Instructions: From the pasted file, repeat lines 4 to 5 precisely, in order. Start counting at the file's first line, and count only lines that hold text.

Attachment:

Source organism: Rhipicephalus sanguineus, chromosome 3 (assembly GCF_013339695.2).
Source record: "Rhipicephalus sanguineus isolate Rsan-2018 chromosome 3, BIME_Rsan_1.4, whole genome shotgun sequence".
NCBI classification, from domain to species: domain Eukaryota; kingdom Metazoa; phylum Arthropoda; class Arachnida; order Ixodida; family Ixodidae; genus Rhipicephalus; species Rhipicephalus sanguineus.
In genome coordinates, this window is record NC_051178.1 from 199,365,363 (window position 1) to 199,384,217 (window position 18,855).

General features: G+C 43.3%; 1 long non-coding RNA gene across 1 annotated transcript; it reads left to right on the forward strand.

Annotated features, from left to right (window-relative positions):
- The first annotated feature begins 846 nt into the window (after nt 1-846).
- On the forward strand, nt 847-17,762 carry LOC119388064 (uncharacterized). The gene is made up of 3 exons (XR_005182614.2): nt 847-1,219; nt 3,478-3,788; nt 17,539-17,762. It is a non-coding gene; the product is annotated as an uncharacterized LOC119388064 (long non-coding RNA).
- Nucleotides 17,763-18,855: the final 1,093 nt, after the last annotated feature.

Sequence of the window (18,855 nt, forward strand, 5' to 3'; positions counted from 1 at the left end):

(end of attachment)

In genome coordinates, this window is record NC_051178.1 from 199,365,363 (window position 1) to 199,384,217 (window position 18,855).

General features: G+C 43.3%; 1 long non-coding RNA gene across 1 annotated transcript; it reads left to right on the forward strand.